Advisory Board

The Bren School Advisory Board is a university-wide advisory committee that provides high-level direction to ensure that the school and its programs are the best in the world for their comprehensive, balanced, cutting-edge approach to environmental science and management.

NOTE: It is time to select a new student member of the Bren School Advisory Board. Interested students can find out more and apply.

Front row (from left): Lindene Patton, Steven Gaines, Robert Weber, John Flynn, Bruce Darling, Maureen Gorsen
Back row (from left): Matthew Trujillo, Angel Martinez, James Salzman, Michael O'Connell, Mark Baldassare
Not shown: Brigitte Bren, Michael Chrisman, Glenn Prickett, Mel Willis, UCSB Chancellor Henry Yang

Members Only

Advisory Board Members

Mark Baldassare
Mark Baldassare has served as President and CEO of the Public Policy Institute of California (PPIC) since 2007, the continuation of a career dedicated to improving policymaking in California. Mr. Baldassare joined PPIC in 1996, and he holds the Arjay and Frances Fearing Miller Chair in Public Policy. He served as PPIC Director of Research from 2002-2007, and he directs the PPIC Statewide Survey, the largest-scale public-opinion project in the state. From 1986-1997, he was president of his own company, Mark Baldassare and Associates, whose projects included the Los Angeles Times Orange County Poll, the Orange County Register Poll, the San Francisco Chronicle Poll, and the California Business Roundtable Survey.

Dr. Baldassare has authored nine books, including A California State of Mind: The Conflicted Voter in a Changing World. Before joining PPIC, he was a professor of urban and regional planning at UC Irvine, where he held the Johnson Chair in Civic Governance and founded and directed the Orange County Annual Survey. He holds a PhD in sociology from UC Berkeley.

Brigitte Bren
Brigitte Bren is an attorney who co-founded International Strategic Planning, Inc., a business consulting firm, in 1992. She has served as “of Counsel” to the law firm of Arter and Hadden, with an area of emphasis in International Affairs and Entertainment Law, and she was Vice President of International Marketing for Mark Goodson Productions.

A graduate of Loyola Law School and the College of Honors at the University of California, Los Angeles, Ms. Bren has been a director and member of the Audit Committee of Ambassadors Group, Inc. since 2001. She is a Trustee of the California Institute of Technology, the Burnham Institute for Medical Research, the Los Angeles County Museum of Art, and Think Together. She has served on the Board of Trustees of the Hoover Institute at Stanford University and on the Advisory Committee of the Los Angeles Universal Preschool Master Plan.

Michael Chrisman
Michael Chrisman is director of the Southewest Partnership Office of the National Fish and Wildlife Foundation, where he oversess the foundation's fish, wildlife, and habitat activivities in California, Nevada, Utah, Colorado, New Mexico, and Arizona. From 2003 until early in 2010, Mr. Chrisman served as Governor Arnold Schwarzenegger's Secretary for Resources. In that role, he oversaw policies, activities, a budget of $4.1 billion, and 14,712 employees in 24 departments, commissions, boards, and conservancies related to conservation, water, fish and game, forestry, parks, energy, the coast, marine life, and landscape.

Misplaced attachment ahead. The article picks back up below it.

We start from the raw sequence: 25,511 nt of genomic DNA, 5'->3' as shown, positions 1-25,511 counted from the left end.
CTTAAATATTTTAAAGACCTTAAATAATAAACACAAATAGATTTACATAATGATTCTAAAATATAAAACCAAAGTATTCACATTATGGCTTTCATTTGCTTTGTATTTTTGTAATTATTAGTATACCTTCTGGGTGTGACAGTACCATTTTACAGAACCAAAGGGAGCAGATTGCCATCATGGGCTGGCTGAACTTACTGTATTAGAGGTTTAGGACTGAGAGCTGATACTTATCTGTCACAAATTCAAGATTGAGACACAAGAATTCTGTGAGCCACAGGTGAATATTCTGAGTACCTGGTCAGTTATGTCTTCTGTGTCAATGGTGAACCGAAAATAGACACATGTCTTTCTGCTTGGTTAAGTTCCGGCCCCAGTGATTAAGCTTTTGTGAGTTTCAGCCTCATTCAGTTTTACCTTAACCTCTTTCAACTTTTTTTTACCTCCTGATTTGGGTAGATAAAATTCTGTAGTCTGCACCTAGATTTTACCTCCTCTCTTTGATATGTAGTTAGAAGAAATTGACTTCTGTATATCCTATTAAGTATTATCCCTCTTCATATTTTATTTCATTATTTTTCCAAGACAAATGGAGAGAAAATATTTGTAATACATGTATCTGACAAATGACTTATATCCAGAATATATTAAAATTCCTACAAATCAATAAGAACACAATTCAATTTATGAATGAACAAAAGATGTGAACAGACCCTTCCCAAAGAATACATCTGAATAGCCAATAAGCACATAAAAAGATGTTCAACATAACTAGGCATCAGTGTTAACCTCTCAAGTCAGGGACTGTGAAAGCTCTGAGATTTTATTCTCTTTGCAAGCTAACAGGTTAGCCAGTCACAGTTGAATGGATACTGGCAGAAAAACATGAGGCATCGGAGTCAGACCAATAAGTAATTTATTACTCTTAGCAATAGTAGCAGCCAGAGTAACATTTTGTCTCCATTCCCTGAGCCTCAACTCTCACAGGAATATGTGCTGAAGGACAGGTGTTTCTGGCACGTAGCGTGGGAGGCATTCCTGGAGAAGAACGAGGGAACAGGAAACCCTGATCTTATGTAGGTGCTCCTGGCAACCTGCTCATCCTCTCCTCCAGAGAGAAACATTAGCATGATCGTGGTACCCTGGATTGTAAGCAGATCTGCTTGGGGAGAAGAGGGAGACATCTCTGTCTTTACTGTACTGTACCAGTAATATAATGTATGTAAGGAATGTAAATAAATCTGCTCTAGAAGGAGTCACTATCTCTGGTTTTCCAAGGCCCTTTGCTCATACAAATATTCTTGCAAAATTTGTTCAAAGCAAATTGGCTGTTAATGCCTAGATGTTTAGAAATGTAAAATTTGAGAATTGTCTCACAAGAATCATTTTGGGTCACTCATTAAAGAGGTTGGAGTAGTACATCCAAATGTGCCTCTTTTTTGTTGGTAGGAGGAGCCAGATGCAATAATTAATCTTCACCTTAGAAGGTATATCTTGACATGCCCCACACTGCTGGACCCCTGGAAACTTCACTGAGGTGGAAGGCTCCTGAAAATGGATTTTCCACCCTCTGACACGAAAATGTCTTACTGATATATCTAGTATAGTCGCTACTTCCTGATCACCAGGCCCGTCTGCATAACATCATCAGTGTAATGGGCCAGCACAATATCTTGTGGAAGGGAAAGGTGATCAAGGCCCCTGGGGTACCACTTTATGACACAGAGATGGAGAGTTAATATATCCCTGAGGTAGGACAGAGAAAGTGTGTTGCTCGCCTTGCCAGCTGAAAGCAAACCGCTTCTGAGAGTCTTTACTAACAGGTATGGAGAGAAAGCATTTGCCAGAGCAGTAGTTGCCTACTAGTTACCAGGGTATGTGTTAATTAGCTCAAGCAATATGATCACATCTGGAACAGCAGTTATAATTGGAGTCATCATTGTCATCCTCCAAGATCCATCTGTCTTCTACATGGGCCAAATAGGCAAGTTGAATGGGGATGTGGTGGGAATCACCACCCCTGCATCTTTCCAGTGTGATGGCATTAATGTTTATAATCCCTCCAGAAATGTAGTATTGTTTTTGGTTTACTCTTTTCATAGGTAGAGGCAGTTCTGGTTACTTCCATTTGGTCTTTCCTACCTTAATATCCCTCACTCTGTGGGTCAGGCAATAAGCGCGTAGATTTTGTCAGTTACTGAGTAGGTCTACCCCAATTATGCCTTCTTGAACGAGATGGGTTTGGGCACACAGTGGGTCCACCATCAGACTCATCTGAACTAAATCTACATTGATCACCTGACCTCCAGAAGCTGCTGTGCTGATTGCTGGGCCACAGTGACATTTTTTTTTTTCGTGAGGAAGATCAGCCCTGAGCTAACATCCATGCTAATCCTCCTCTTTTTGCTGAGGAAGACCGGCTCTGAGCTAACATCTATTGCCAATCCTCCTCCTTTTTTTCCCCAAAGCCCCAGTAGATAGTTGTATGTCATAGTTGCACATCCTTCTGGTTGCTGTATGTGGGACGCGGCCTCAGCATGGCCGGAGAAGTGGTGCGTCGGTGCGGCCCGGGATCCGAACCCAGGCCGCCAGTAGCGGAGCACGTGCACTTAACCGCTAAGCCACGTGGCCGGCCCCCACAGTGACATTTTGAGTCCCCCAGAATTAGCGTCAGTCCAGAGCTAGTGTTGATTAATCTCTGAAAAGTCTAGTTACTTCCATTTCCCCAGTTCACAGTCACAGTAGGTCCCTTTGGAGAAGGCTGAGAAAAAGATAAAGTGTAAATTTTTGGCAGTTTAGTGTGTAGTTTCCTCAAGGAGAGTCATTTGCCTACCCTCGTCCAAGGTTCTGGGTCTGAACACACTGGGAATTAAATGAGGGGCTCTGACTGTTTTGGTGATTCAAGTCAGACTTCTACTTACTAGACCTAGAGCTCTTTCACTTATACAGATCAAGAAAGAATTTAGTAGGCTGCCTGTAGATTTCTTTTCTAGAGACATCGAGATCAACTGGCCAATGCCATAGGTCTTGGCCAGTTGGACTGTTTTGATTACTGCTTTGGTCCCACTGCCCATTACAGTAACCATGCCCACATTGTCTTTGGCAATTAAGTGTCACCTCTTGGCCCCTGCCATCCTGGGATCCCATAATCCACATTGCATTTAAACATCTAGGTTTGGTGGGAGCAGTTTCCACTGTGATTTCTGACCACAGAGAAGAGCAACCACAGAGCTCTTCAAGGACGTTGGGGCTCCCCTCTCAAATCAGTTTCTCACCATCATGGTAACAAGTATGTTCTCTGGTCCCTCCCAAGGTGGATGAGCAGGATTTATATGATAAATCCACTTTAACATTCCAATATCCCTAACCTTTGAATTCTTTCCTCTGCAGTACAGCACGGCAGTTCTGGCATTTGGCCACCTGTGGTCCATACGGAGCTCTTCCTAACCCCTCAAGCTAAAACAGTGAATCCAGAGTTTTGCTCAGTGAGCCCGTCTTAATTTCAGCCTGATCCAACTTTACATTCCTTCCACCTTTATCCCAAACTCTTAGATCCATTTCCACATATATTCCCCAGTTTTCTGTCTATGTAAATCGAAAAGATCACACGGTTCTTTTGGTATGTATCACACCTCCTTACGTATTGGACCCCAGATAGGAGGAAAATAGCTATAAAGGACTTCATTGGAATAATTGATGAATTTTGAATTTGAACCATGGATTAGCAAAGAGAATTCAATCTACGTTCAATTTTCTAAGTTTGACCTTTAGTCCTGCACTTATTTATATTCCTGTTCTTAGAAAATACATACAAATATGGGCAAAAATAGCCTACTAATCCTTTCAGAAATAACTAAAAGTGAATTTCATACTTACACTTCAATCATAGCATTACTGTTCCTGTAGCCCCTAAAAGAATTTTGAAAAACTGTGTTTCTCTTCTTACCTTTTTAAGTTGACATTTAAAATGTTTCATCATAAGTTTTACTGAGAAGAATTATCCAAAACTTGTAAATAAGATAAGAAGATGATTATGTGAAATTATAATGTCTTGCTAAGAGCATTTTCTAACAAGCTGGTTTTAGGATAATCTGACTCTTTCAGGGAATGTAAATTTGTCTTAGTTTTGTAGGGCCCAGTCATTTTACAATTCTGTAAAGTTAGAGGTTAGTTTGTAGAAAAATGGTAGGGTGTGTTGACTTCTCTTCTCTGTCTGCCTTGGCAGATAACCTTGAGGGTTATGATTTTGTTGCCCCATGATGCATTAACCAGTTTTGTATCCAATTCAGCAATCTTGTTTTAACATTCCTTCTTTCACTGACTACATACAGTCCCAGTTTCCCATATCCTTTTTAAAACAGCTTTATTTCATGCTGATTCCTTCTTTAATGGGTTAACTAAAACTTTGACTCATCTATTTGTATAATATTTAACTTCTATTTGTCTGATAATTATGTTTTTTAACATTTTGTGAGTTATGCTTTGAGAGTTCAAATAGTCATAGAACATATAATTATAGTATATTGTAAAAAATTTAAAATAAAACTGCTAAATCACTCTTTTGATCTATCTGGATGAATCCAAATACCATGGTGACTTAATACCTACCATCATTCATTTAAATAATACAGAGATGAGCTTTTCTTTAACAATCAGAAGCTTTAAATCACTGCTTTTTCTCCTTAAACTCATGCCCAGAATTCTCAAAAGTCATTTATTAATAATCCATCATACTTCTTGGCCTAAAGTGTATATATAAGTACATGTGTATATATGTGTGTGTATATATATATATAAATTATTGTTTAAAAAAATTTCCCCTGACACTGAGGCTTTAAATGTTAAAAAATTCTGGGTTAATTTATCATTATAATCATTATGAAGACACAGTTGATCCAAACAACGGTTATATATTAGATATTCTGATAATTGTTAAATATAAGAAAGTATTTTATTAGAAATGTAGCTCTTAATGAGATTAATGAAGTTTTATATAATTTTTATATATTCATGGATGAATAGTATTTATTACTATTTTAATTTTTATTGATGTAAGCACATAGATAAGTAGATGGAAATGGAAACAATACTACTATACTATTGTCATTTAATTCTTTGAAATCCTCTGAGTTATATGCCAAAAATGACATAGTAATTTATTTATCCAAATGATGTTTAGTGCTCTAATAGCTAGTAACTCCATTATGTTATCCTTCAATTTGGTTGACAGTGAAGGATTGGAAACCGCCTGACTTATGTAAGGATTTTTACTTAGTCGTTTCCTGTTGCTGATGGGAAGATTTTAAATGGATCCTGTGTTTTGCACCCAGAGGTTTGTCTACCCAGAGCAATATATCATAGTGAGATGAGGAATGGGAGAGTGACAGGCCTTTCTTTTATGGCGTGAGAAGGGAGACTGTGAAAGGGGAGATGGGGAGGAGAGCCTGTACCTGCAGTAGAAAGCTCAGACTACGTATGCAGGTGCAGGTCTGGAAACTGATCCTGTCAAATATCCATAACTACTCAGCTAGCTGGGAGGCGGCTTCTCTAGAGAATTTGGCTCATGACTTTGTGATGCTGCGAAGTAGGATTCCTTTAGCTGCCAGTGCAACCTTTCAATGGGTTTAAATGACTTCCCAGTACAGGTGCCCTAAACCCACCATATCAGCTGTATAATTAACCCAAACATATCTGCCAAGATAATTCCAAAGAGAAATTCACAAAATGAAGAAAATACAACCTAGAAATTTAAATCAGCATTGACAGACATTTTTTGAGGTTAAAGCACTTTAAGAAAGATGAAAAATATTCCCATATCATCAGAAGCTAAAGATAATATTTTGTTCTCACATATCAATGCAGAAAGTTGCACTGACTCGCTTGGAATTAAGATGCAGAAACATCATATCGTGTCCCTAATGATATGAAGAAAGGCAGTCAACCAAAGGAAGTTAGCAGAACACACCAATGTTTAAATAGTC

From 1996 to 2003 Mr. Chrisman served as Region Manager for Southern California Edison (SCE), where he managed all phases of company/customer business, political, and civic activities in the San Joaquin Valley service area. From 1994 to 1996 SCE, he served as Undersecretary of the California Department of Food and Agriculture (CDFA), where he provided leadership in developing and implementing sound policy for the state's agricultural industry and consumers, while managing a $190 million budget and 3,800 employees.

He served as Deputy Secretary for Operations/Legislation at the Resources Agency in the Pete Wilson Administration from 1991 to 1994, and was Staff Director of the Assembly Republican Caucus in 1991, advising legislative members about issues related to water, agriculture, and the environment, areas he continued to specialize in as Chief of Staff to former Assemblyman Bill Jones, for whom he managed the State Capitol and District offices from 1986 to 1991.

Since 1966, Mr. Chrisman has been the owner/partner of Chrisman Ranches in Visalia, a family ranching and farming operation in Tulare County. In 1997, Governor Pete Wilson appointed Mr. Chrisman to the California Fish and Game Commission, where he also served as Chairman of the Wildlife Conservation Board. He is past Chairman of the Board of Directors of the Great Valley Center, and currently serves on the boards of the private nonprofit Central Valley Organization and the Sequoia and Kings Canyon National Parks Foundation, a nonprofit, public-benefit Corporation to preserve, protect, and enhance the cultural and natural features of Sequoia and Kings Canyon. He is also a member of the Sequoia National History Association.